Anne Burke: Each state should convene grand jury on Catholic priest sex abuse
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Sneed exclusive . . .
It’s a moral catastrophe.
“I wasn’t shocked. Not at all,” said Illinois Supreme Court Justice Anne Burke, a devout Catholic and mother of five responding to a Pennsylvania grand jury report detailing the sexual abuse of 1,000 young people at the hands of hundreds of Catholic priests.
“I think every state should convene a grand jury into this culture of secrecy that protected offenders at all costs,” said Burke, who was once interim chair of the U.S. Conference of Catholic Bishops study on nationwide clerical sexual abuse in 2002.
“It was happening in Chicago, but we had to rely on files the bishops were willing to give us — and we knew there had to be more, but we had no subpoena powers,” said Burke. “We had no government authority!”
“We did a lot of research, but a lot was kept from us and we knew it,” she said.
“And shockingly, the U.S. Conference of Catholic Bishops charter our National Review Board was appointed under did NOT include investigating the BISHOPS! Or even penalizing the bishops or Cardinals for transferring these priests,” she said.
“But we did report bishops were transferring priests from parish to parish and diocese to diocese knowing they had a history of abuse.
“One member of our board, Dr. Michael Bland, a former priest and a psychologist, had also been a victim of abuse by a priest.
“It was the nature of the culture to protect these priests back then, and I was stunned when I found out Cardinal Francis George had a priest from another diocese living at the Cardinal’s Mansion who had pled guilty to abusing a minor in another state before he became a priest.
“I was told the man had been a teacher at a Catholic boys school. I even talked to Cardinal George about it!”
“George had hired him to be a language translator in the diocese!”
“It took two years to pull our report together, and we hired Chicago’s former FBI chief Kathleen McChesney, who was the third-highest ranking FBI agent in the U.S. at the time, to open an office of child and youth protection for the U.S. Conference of Catholic Bishops.
“Finally … at last … government authorities, like those in Pennsylvania, are getting involved in investigation of this criminal activity.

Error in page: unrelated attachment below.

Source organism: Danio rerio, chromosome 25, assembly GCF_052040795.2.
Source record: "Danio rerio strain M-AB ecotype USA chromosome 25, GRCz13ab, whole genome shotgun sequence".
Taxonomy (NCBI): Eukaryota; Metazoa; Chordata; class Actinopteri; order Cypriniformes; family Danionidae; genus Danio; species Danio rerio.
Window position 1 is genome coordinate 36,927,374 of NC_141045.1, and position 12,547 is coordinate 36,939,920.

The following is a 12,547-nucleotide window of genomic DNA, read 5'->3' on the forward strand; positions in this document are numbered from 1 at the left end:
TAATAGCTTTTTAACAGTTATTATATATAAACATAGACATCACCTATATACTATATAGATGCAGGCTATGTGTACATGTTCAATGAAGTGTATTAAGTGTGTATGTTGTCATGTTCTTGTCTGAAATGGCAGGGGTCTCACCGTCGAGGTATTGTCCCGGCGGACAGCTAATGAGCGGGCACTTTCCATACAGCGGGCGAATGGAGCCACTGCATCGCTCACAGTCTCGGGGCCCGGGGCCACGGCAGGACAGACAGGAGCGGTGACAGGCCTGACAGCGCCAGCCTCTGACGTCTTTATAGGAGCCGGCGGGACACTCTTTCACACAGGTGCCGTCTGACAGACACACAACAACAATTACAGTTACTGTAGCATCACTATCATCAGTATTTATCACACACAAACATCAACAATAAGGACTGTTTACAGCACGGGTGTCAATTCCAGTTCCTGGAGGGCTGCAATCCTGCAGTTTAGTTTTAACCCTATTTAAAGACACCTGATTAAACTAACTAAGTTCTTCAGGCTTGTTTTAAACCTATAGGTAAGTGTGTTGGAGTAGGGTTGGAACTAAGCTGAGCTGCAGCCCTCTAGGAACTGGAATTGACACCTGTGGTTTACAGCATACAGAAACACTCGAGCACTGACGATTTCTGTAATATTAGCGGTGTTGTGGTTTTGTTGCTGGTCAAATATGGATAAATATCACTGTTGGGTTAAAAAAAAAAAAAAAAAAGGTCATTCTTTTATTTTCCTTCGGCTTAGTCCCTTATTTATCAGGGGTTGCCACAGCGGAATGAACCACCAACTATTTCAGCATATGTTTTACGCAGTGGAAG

“But because trust has been so eroded due to the way the church has handled what is definitely a moral catastrophe, the just announced U.S. Conference of Catholic Bishops plan to restore trust will fail if it’s not independent and if they only choose the experts, laity and the Vatican,” she said.
“They will be sadly mistaken not to involve the expertise, authority and independence of a grand jury to open secret files in order to restore the trust and healing the church so desperately needs.”
Aretha, Aretha . . .
Ah, Aretha. You Motown girl; Detroit projects babe; id to the kid in me.
How I’d belt out that song every time I drove to Wayne State University in 1965 version of Detroit while heading down Woodward Avenue and Twelve Mile Road in my ancient $150 Simca — whose steering wheel was held in place with string!
The death of singer Aretha Franklin Thursday was no surprise; she’d been sick with her “secret” cancer for years.
But in this world still ruled by men, Aretha’s mantra gave me the pause I needed to move forward — especially if I remembered to count the dots in the song.
A little poetic license . . .
Do you supposa you could give President Donald Trump another dosa of his own medicine?
A McCarthy Memo . . .
Still awaiting word on whether Mayor Rahm Emanuel plans to accept former top cop Garry McCarthy’s challenge this past weekend to a one-on-one debate on crime and violence.
McCarthy, a mayoral opponent, tells Sneed he “released a poll on my campaign Facebook and Twitter pages” asking if Emanuel should accept the challenge.
“Between the two social media platforms, there were 2,000 ‘Yes’ votes within 24 hours,” he said.
It’s a no-go.
Bruce & Brett & Edgar . . .
Country singer Brett “Illinois” Eldredge, who is headlining the State Fair Friday and hails from Paris, is being given a private tour of the Governor’s Mansion Friday night by Gov. Bruce Rauner — along with Brett’s canine companion, Edgar, who is named after Edgar County.
• Bow wow: Bruce’s dog, Stella, is not along for the tour but it should be noted Edgar the canine has 206,000 followers on Instagram.
Sneedlings . . .
Sport shorts: I spy Cleveland Indians Melky Cabrera and Carlos Carrasco dining at RPM Italian recently. . . . Ditto for White Sox players Ryan Lamarre and Daniel Palka. . . . Today’s birthdays: Giuliana Rancic, 44; Robert De Niro, 75; and Sean Penn, 58.